Monday, June 01, 2015


Pat Tomaino posts HERE on “The Invisible Hand and the Little finger: Adam Smith’s morality Tale”
Pat Tomaino casts an eye over Smith’s account in The Theaory of Moral Sentiments (1759) of an earthquake in China and the deaths of 100 million of his brethren, and carelessly misses the whole point!
Pat quotes Smith’s provisional response:
“If he was to lose his little finger to-morrow, he would not sleep to-night; but, provided he never saw them, he will snore with the most profound security over the ruin of a hundred millions of his brethren, and the destruction of that immense multitude seems plainly an object less interesting to him, than this paltry misfortune of his own.”
Pat seems oblivious of Smith’s firm rebuke those who assume "a man of humanity" would react to distant tragic events that did not directly affect himself, further down the page, which was the whole purpose of Smith’s discussion of his imagined moral case.
Read carefully though, Smith shows the real, moral, response to news of tragedies among distant others, among our human brethren:
Human nature startles with horror at the thought, and the world, in its greatest depravity and corruption, never produced such a villain as could be capable of entertaining it. But what makes this difference? When our passive feelings are almost always so sordid and so selfish, how comes it that our active principles should often be so generous and so noble? When we are always so much more deeply affected by whatever concerns ourselves, than by whatever concerns other men; what is it which prompts the generous, upon all occasions, and the mean upon many, to sacrifice their own interests to the greater interests of others? It is not the soft power of humanity, it is not that feeble spark of benevolence which Nature has lighted up in the human heart, that is thus capable of counteracting the strongest impulses of self–love.7 It is a stronger power, a more forcible motive, which exerts itself upon such occasions. It is reason, principle, conscience, the inhabitant of the breast, the man within, the great judge and arbiter of our conduct. It is he who, whenever we are about to act so as to affect the happiness of others, calls to us, with a voice capable of astonishing the most presumptuous of our passions, that we are but one of the multitude, in no respect better than any other in it; and that when we prefer ourselves so shamefully and so blindly to others, we become the proper objects of resentment, abhorrence, and execration”  (TMS III.3.4: p. 137).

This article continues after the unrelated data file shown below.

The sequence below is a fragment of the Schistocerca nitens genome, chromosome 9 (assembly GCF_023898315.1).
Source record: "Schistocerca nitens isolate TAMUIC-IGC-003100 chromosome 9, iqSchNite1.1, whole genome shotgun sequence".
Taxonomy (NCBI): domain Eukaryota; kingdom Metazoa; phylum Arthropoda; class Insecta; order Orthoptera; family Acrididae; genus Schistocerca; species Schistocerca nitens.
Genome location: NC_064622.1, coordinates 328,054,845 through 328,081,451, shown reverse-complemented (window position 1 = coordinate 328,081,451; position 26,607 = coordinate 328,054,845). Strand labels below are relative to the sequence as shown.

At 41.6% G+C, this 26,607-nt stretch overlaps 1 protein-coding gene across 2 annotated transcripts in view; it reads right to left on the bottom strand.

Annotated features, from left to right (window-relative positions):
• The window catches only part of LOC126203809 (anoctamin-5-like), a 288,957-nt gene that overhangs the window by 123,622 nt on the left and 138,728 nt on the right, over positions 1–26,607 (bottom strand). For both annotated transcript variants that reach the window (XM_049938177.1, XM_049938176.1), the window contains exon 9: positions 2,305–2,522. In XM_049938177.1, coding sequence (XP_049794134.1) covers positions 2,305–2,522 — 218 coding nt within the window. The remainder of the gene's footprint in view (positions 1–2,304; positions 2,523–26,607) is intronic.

This puts a whole new perspective on the purpose of Smith’s parable of the “great earthquake in China” and how a “man of humanity” apparently would react to it. Smith use this rhetorical technique deliberately to demonstrate to his readers (and, no doubt, to his students in his classroom) an application central to his approach to moral sentiments.

Readers are advised to read Smith slowly, rather than hastily, and to avoid ‘quotation hunts’, and comments from modern articles by those whose knowledge of Smith comes from modern critics who pass on their bad habits.


Blogger Pat said...

Hello, author of the piece here, it seems your concerns were addressed by me after the first block quote you paste....

7:41 pm  

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